As if the huge bi-monthly market wasn’t enough, Ponte de Lima offers several other major festivities throughout the year. The market itself goes into overdrive for four days over the second weekend in September with the Feiras Novas, or New Fairs, celebrated since 1826 – as much festival as market, with fireworks, fairground rides, folk music and gigantones (enormous carnival-like statues). There’s a similarly traditional slant to June’s Feira do Cavalo (Horse Fair), while on the day before Corpus Christi (usually early June) Ponte de Lima comes over positively pagan with its annual ritual of the Vaca das Cordas (literally, “Cow of the Ropes”), which involves an enraged and defiant bull being chased through town. This is one of many traditions with its origins in the ancient fertility cults brought to the Iberian peninsula by the Phoenicians – the bull is tied by its horns, led three times around the main church, and then jabbed with goads, after which the unfortunate animal charges through the town’s streets before finishing up at the river. It is then led off to the abattoir, as the good people of Ponte de Lima prepare for the more sedate procession of Corpo do Deus the following day, which sees the streets covered with ornately patterned flowers. For more cultured pursuits, the annual two-week Festival Percursos da Música is held each July, a renowned arts festival presenting recitals, chamber music and opera as well as literature and philosophy events. The town’s Teatro Diogo Bernardes is the main venue, hosting a range of shows from dance to fado, with other performances also taking place in local manor houses and on the riverside itself.
Another old bridge over the Rio Lima is the centrepiece of the pretty, historic riverside town – PONTE DA BARCA, the “Barca” part of the name referring to the boat that once ferried pilgrims across the river, en route to Santiago de Compostela in northwestern Spain. Nowadays the Lima is spanned by a lovely sixteenth-century bridge, beside which is the shaded Jardim dos Poetas, dedicated to sixteenth-century brothers Diogo Bernardes and Agostinho da Cruz, monastic poets who were born in the town. Like the neighbouring Ponte de Lima, that’s pretty much it, save for a fortnightly riverside market on Wednesdays (it alternates with the one in Arcos de Valdevez), which draws hundreds of people from outlying hamlets. The only other time the small town becomes animated is for the annual Feira de São Bartolomeu, which takes place on August 19–24, with the big day on August 24; don’t expect to get any sleep once the party starts.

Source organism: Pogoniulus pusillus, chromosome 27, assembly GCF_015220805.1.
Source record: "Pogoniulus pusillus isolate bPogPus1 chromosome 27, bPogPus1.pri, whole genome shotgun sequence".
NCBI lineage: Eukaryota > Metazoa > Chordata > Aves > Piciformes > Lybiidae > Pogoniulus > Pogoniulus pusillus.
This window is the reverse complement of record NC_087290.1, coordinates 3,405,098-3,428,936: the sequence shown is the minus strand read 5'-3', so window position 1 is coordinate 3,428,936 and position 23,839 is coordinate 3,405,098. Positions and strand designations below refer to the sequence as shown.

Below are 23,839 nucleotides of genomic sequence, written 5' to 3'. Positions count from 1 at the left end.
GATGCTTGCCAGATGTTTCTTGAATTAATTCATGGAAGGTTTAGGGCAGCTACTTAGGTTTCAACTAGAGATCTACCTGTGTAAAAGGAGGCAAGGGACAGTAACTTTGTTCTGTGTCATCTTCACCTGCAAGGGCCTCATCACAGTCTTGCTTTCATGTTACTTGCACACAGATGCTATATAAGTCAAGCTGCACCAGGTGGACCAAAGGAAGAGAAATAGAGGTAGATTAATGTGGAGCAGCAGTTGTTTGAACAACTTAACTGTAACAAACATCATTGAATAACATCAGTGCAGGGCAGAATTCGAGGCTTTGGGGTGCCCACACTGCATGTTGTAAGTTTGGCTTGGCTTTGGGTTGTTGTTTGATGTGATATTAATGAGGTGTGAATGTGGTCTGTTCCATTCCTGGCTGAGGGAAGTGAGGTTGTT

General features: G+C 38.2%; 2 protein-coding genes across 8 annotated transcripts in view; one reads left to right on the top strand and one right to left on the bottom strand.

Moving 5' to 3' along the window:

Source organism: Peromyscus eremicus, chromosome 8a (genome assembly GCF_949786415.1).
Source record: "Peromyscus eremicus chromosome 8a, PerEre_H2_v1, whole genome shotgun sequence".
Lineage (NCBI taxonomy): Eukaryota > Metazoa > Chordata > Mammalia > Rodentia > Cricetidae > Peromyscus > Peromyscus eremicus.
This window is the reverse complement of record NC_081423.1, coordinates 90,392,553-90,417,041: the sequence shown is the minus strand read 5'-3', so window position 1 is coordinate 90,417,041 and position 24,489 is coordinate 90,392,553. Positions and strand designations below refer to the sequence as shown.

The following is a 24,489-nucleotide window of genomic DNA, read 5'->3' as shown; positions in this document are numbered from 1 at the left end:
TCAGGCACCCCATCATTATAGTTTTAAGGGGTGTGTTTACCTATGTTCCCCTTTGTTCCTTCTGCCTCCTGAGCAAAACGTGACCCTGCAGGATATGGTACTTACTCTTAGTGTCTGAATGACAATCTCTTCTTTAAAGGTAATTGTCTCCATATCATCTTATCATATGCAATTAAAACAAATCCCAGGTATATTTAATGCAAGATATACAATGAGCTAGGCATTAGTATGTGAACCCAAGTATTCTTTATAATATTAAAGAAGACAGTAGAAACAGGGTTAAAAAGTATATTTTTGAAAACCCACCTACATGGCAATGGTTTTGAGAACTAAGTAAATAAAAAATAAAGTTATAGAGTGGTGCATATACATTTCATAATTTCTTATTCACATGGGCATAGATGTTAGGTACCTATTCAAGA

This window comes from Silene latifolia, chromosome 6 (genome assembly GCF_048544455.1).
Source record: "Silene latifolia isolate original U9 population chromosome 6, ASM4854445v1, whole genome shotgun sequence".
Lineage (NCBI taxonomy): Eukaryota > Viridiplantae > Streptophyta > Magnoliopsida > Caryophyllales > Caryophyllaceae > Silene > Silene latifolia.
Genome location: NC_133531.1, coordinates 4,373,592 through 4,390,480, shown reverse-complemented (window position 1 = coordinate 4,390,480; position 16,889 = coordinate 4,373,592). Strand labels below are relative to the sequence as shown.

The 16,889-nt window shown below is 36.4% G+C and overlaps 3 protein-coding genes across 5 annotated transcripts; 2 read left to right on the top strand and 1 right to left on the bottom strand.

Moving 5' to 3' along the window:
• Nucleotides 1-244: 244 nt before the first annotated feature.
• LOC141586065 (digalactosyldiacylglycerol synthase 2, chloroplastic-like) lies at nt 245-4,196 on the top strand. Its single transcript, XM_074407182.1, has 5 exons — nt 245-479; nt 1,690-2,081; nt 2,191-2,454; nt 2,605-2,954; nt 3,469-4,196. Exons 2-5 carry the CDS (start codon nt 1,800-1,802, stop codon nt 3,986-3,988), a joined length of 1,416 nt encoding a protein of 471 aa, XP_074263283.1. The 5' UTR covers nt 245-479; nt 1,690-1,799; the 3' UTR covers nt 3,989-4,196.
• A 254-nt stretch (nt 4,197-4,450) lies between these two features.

A few kilometres north of Ponte da Barca, the Rio Vez, a tributary of the Lima, is overlooked by the hillside town of ARCOS DE VALDEVEZ. It’s at its best – no real surprise – along the river, flanked by neat, wooded gardens and with a summer beach (praia fluvial) located a few hundred metres downstream from the old four-arched bridge. The old town, such as it is, stretches uphill behind the bridge, culminating in an unusual spiral Manueline pillory in the Praça Municipal. It’s very much a traditional shopping town – a bucket, some wellies, a length of hosepipe and a kilo of peaches, no problem, designer clothes not so much. The peak of the town’s activity takes place every other Wednesday, when the fortnightly Arcos market springs into action. Its major annual bash is the Festa do Concelho is held over the second week in August and features the usual giant figures, folkloric entertainments and blazing riverside pyrotechnics.